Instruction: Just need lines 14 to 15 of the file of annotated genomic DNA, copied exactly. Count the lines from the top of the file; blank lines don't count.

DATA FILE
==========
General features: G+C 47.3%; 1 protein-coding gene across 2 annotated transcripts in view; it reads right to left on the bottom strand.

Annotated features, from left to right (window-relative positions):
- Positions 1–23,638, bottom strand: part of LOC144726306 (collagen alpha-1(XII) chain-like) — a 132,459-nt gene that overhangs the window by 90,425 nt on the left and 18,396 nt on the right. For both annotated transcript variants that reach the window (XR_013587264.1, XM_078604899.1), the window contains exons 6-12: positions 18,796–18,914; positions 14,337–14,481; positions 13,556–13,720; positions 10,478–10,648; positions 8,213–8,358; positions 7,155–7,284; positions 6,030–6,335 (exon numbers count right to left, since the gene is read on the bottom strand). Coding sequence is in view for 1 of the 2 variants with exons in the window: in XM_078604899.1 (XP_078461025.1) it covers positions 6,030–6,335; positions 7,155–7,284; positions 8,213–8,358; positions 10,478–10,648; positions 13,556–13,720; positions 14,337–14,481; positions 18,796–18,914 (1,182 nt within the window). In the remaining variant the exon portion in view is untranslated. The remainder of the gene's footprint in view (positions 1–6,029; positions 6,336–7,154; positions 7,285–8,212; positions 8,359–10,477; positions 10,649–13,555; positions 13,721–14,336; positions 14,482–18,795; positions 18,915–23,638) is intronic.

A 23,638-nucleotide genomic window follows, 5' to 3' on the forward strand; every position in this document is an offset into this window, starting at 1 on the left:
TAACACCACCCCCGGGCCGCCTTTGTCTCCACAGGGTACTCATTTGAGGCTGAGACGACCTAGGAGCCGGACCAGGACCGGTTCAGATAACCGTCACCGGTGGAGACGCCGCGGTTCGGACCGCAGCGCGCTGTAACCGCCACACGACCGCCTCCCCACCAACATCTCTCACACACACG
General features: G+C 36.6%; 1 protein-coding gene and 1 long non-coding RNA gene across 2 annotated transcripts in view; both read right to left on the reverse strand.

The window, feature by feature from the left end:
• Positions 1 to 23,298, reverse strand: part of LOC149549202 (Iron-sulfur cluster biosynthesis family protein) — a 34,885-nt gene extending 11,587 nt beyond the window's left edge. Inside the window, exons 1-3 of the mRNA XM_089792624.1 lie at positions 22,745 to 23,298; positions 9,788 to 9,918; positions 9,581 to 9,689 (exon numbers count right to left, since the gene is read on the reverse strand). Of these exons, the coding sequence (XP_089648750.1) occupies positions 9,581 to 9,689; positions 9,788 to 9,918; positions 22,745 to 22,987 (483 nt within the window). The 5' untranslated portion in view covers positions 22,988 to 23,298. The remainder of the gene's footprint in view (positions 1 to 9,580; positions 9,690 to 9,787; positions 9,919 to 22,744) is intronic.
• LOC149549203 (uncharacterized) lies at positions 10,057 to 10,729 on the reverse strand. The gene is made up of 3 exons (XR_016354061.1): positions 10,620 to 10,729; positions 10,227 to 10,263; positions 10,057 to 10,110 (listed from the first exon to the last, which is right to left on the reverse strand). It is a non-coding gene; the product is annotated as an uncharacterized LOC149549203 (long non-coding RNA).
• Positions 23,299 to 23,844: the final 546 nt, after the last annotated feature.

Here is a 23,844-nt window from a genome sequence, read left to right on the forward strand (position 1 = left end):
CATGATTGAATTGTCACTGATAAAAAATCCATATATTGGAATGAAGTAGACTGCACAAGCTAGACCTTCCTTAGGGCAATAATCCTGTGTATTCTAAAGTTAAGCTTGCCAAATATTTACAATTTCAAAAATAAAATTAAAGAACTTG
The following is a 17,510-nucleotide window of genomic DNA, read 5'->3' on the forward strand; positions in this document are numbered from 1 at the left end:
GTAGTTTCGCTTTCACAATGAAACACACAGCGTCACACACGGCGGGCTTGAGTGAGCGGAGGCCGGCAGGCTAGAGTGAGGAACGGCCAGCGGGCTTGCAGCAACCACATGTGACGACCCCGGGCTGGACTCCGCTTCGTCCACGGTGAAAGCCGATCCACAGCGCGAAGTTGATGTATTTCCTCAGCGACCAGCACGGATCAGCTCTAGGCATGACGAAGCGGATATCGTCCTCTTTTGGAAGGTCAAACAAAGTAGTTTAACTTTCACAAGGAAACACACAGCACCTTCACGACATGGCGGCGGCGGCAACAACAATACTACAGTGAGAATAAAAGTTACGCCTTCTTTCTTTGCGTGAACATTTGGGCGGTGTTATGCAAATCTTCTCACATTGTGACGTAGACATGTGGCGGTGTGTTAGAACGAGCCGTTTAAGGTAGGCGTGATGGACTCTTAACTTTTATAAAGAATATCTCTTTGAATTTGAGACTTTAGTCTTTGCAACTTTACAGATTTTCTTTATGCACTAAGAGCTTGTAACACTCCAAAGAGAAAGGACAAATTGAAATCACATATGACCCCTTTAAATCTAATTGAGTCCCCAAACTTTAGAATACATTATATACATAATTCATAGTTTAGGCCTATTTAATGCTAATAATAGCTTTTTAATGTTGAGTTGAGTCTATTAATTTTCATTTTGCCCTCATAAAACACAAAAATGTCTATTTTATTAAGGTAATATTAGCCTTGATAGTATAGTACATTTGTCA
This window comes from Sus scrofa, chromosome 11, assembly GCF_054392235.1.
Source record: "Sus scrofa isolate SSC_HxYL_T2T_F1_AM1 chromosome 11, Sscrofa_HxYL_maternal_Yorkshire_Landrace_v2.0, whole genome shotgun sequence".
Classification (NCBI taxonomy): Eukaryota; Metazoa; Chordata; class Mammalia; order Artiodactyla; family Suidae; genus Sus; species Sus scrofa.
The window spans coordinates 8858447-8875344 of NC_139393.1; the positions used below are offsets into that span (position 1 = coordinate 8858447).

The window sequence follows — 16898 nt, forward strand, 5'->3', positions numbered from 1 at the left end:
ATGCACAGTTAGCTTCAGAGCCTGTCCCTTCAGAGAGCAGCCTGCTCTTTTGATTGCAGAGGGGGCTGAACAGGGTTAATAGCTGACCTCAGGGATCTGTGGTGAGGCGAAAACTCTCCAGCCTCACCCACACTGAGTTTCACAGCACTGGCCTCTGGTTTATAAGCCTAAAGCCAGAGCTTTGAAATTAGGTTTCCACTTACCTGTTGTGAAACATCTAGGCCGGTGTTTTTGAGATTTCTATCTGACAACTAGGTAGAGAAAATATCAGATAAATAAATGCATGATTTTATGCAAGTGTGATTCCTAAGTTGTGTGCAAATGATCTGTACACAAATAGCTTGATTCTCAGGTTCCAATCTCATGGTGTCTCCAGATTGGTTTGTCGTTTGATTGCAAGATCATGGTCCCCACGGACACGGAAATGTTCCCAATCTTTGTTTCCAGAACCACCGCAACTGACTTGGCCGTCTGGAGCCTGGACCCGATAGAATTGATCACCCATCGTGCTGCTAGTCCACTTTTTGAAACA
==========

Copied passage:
GTAGTTTCGCTTTCACAATGAAACACACAGCGTCACACACGGCGGGCTTGAGTGAGCGGAGGCCGGCAGGCTAGAGTGAGGAACGGCCAGCGGGCTTGCAGCAACCACATGTGACGACCCCGGGCTGGACTCCGCTTCGTCCACGGTGAAAGCCGATCCACAGCGCGAAGTTGATGTATTTCCTCAGCGACCAGCACGGATCAGCTCTAGGCATGACGAAGCGGATATCGTCCTCTTTTGGAAGGTCAAACAAAGTAGTTTAACTTTCACAAGGAAACACACAGCACCTTCACGACATGGCGGCGGCGGCAACAACAATACTACAGTGAGAATAAAAGTTACGCCTTCTTTCTTTGCGTGAACATTTGGGCGGTGTTATGCAAATCTTCTCACATTGTGACGTAGACATGTGGCGGTGTGTTAGAACGAGCCGTTTAAGGTAGGCGTGATGGACTCTTAACTTTTATAAAGAATATCTCTTTGAATTTGAGACTTTAGTCTTTGCAACTTTACAGATTTTCTTTATGCACTAAGAGCTTGTAACACTCCAAAGAGAAAGGACAAATTGAAATCACATATGACCCCTTTAAATCTAATTGAGTCCCCAAACTTTAGAATACATTATATACATAATTCATAGTTTAGGCCTATTTAATGCTAATAATAGCTTTTTAATGTTGAGTTGAGTCTATTAATTTTCATTTTGCCCTCATAAAACACAAAAATGTCTATTTTATTAAGGTAATATTAGCCTTGATAGTATAGTACATTTGTCA
This window comes from Sus scrofa, chromosome 11, assembly GCF_054392235.1.